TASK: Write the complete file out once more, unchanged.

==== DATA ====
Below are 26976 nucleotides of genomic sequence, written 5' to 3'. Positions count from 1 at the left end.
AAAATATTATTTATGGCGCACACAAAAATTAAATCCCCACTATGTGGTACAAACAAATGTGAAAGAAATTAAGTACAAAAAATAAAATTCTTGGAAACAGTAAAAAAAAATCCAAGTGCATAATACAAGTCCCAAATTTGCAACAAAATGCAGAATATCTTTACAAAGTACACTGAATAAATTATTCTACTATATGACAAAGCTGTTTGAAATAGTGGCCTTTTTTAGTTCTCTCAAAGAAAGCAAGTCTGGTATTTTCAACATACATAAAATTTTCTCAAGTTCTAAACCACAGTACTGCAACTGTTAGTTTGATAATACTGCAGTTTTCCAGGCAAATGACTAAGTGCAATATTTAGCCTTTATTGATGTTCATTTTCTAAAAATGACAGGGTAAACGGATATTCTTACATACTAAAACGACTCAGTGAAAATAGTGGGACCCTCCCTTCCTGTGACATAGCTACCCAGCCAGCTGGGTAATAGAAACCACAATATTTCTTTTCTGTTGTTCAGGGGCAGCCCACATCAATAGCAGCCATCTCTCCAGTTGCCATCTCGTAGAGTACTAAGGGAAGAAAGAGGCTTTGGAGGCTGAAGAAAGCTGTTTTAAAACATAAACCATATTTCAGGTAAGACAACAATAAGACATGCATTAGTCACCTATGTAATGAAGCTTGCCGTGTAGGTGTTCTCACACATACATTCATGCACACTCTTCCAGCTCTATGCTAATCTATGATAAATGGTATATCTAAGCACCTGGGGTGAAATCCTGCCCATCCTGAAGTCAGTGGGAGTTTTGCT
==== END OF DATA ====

Below are 26976 nucleotides of genomic sequence, written 5' to 3'. Positions count from 1 at the left end.
AAAATATTATTTATGGCGCACACAAAAATTAAATCCCCACTATGTGGTACAAACAAATGTGAAAGAAATTAAGTACAAAAAATAAAATTCTTGGAAACAGTAAAAAAAAATCCAAGTGCATAATACAAGTCCCAAATTTGCAACAAAATGCAGAATATCTTTACAAAGTACACTGAATAAATTATTCTACTATATGACAAAGCTGTTTGAAATAGTGGCCTTTTTTAGTTCTCTCAAAGAAAGCAAGTCTGGTATTTTCAACATACATAAAATTTTCTCAAGTTCTAAACCACAGTACTGCAACTGTTAGTTTGATAATACTGCAGTTTTCCAGGCAAATGACTAAGTGCAATATTTAGCCTTTATTGATGTTCATTTTCTAAAAATGACAGGGTAAACGGATATTCTTACATACTAAAACGACTCAGTGAAAATAGTGGGACCCTCCCTTCCTGTGACATAGCTACCCAGCCAGCTGGGTAATAGAAACCACAATATTTCTTTTCTGTTGTTCAGGGGCAGCCCACATCAATAGCAGCCATCTCTCCAGTTGCCATCTCGTAGAGTACTAAGGGAAGAAAGAGGCTTTGGAGGCTGAAGAAAGCTGTTTTAAAACATAAACCATATTTCAGGTAAGACAACAATAAGACATGCATTAGTCACCTATGTAATGAAGCTTGCCGTGTAGGTGTTCTCACACATACATTCATGCACACTCTTCCAGCTCTATGCTAATCTATGATAAATGGTATATCTAAGCACCTGGGGTGAAATCCTGCCCATCCTGAAGTCAGTGGGAGTTTTGCT